Don’t give personal information. People don’t need to know that this was your daughter received the keyboard from her grandma Laverne. They don’t need to know when you are going to be home.

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4. Phone Number

I put my Google Voice phone number in all my Craigslist ads EXCEPT when I’m selling a car. When you are selling a car, it’s better to let people email you. If you put your number in the ad you will get hammered by 20 used car dealers that will just beat you down over price until you explode. Let them email, and you can just delete their half price offers with one click.

People are impatient. When they want something, they want it pretty quickly. Unless your item is very unique and somewhat rare, leaving your phone number out of your ad will greatly reduce the amount of responses you will get. It will probably take longer to sell as well. If you are ok with that, then leave your number out.

In summary, try to help people find what they are trying to buy. Whether someone is reading your ad or talking to you on the phone, they can tell when someone is trying to help them. That is going to cause you and your item to stick out amongst the crowd more than anything else, and in a good way.

Have any  questions,tips or ideas that I’ve left out? I’d love to hear them! I will also add a Q/A section to the bottom of this post for commonly asked questions. I’d love to hear your thoughts.

12 COMMENTS

  1. Those are great tips, Ryan. Since I sell bicycles on CL I make sure that I have a minimum of five photos in each ad. I also include the frame size as folks think that a bike with 26″ wheels will fit any adult. Since I do many repairs I mention improvements that have been made. If some are too much trouble or too costly to have a bike shop fix then I price the bike accordingly so buyers know up front before they contact me. I laugh when I see some folks’ ads that have one blurry picture of a bike that was taken in their garage with it hanging upside down from the ceiling. Their description of it is simply “nice bike.” The ad doesn’t state the brand, condition, size or anything that a buyer would want to know. Including a phone number can’t be emphasized enough. I always include my phone number when emailing about buying a bike from a seller or for prospective buyers of my bikes. Waiting on emails only takes longer and discourages both parties.

  2. Do you have any advice for picture taking if you’re selling furniture out of a storage unit? I take pics of the furniture outside in the sunlight but it’s obvious from the picture that the furniture is being stored in a storage unit.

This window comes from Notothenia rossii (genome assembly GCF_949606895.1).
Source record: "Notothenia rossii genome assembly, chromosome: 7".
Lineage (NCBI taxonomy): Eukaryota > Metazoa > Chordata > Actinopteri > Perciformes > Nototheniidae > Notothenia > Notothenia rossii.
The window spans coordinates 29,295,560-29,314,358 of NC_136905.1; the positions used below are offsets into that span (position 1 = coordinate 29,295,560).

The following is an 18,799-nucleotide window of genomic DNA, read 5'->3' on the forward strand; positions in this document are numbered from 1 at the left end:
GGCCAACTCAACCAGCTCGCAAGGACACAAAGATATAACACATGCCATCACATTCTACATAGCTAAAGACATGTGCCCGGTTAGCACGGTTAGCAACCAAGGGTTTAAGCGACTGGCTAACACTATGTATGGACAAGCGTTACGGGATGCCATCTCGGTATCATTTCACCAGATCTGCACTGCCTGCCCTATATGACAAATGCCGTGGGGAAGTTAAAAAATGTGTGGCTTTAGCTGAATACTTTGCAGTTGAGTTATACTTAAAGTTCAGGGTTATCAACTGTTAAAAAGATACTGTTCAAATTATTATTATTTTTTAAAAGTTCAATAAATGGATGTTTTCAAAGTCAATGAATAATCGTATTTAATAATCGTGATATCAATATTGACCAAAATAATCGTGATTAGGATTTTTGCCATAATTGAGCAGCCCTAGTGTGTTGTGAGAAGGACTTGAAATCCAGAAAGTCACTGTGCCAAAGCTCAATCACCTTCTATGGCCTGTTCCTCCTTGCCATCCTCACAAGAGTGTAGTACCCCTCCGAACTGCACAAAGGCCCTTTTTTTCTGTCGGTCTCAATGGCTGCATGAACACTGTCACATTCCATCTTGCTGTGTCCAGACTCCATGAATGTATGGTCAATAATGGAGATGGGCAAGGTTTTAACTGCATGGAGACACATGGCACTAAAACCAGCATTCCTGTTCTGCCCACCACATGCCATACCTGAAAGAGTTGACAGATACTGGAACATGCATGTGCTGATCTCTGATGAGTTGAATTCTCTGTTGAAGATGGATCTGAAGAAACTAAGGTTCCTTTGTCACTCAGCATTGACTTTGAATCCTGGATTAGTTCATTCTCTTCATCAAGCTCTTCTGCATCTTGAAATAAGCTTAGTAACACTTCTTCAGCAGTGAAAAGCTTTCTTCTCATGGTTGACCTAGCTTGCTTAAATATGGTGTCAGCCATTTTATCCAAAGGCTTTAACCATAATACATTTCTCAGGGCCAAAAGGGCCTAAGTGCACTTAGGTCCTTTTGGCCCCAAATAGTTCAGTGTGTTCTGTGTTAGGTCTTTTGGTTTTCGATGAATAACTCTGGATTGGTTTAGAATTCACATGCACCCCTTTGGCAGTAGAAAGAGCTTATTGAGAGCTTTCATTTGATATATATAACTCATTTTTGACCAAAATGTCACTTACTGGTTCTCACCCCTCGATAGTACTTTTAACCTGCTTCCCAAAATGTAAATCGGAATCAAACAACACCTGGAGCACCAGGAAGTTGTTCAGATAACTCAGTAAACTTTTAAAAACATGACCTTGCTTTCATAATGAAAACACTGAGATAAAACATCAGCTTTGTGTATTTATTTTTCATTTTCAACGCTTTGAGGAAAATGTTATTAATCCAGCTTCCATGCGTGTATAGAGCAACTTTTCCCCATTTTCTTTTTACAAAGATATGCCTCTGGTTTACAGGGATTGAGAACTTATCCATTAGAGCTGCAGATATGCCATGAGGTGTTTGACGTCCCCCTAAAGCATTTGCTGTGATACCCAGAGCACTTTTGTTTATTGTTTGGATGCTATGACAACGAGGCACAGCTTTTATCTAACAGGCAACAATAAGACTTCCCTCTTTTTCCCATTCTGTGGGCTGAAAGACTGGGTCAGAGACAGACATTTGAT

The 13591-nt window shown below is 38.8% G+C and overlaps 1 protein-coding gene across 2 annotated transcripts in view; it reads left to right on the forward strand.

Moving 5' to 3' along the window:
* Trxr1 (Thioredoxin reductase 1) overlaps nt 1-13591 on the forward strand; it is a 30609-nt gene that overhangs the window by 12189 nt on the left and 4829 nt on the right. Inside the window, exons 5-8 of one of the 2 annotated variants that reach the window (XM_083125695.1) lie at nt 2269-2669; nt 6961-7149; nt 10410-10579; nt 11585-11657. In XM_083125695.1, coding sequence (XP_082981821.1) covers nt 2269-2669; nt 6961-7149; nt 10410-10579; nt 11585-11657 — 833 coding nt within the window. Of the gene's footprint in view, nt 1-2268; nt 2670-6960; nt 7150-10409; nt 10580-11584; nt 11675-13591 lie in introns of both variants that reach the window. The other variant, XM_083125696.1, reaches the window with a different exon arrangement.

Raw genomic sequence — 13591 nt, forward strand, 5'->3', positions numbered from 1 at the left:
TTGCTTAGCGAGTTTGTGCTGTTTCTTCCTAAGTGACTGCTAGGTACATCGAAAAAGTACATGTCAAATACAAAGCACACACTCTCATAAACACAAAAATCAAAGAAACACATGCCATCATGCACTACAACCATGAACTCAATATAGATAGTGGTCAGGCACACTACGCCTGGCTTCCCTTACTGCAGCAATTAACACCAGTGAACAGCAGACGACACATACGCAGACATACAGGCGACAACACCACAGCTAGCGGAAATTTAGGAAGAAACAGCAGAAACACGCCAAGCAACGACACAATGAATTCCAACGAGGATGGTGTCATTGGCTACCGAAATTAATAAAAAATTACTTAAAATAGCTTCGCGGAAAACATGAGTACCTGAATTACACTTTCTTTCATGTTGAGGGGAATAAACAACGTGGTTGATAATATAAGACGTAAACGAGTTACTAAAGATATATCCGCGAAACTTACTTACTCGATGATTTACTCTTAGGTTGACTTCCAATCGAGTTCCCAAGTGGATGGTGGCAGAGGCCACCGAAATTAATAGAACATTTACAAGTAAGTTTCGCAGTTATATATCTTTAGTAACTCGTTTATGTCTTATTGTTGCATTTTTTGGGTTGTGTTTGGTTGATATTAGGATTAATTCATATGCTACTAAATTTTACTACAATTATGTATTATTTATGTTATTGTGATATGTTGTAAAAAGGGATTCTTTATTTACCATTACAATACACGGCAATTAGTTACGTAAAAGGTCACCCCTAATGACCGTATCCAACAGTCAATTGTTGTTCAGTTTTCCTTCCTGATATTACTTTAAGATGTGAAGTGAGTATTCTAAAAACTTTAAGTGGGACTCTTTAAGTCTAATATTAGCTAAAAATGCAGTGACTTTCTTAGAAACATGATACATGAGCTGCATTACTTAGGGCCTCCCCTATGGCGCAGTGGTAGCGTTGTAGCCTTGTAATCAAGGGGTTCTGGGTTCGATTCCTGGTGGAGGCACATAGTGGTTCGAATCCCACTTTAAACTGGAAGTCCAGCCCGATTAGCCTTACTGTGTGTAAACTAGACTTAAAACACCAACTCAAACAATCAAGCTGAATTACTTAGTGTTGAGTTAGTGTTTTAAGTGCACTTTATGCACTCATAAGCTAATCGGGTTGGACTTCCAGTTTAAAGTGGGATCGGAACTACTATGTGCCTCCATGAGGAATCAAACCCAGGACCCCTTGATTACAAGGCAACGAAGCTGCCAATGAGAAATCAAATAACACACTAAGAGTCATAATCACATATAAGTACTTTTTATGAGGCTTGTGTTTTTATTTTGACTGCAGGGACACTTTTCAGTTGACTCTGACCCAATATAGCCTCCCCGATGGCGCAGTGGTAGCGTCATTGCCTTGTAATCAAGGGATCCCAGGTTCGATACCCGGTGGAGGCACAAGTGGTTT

• I would just try not to get the orange roll up doors in the background 🙂 Or try taking angled pictures. If you can get just the concrete that would be much better. That’s the hard part about selling out of a storage unit, people aren’t big fans of buying in those situations.

  3. Great post Ryan. I learned many of the same principles while going through trial and error at the beginning. One thing I do that is a little different, but has brought me success, is to not worry about length in the description. I experimented early on with being concise, and it did lead to more phone calls, but I was getting better qualified callers by being more descriptive all-the-while still selling units within hours of posting. The secret is to not be ‘salesy’ but more informative. I include size, modes, warranty info (from our previous convo), information about inspecting the units thoroughly, and extra benefits such as changing cords for free and duct/water line cost if needed. In the end, the ad is fairly long, but those that call are serious buyers that are less interested in price and more interested in a valuable unit being sold by a knowledgeable person. It changed the demo of my clients substantially. Again, market differences determine strategy so my formula might not work in other areas. I sell in a heavily active/retired military city and it seems that plays a role in how I need to communicate. You are 100% correct on the quality of pictures. That, to me, is the biggest differential advantage one can master. Thanks again for the post.

    • Thanks for sharing, and a good example that each person is going to have to slightly alter the way they communicate depending on the audience of buyers in their area.

  4. I took your advice about opening a Google Talk account before posting my first Craigslist listing, and it was great advice! I also agree with you and the other posters that good pictures go a long way toward a successful sale. I had two posts up for about three hours, and just completed the sale! Wow!

    Thanks for your help, and good luck to you – although from the looks of it, you are making your own luck!

  5. 2 questions

    1) about google voice, that service doesn’t seem to be all the reliable…i mean if someone calls google voice i won’t know about it unless i’m singed in on gmail and at my computer…so should i just put my phone number up?

    2) about price charming, or price ending, or physcological pricing…should i list my item as $99 or $100?

    if i list it as 99 people might be annoyed at me for not listing it at 100, but if i list it for 100 someone might skim past it because it’s not under $100…to me it seems like a dilemma

    • 1. The calls will be forwarded to your cell phone that you have connected with your google voice account, or unless you use google voice with Google’s new project fi cell phone service. So you will get all the calls.

      2. I would list it at $100 because I don’t think it matters to people as much as you think, plus people like that the Craigslist atmosphere has less of a stuffy, business like front. I would go with the even numbers, and always have myself.

  6. The CL ads specify not to add your phone number to the body of the ad.

    If you put it there rather than to make it show in the reply box, will this make CL spam filters go off?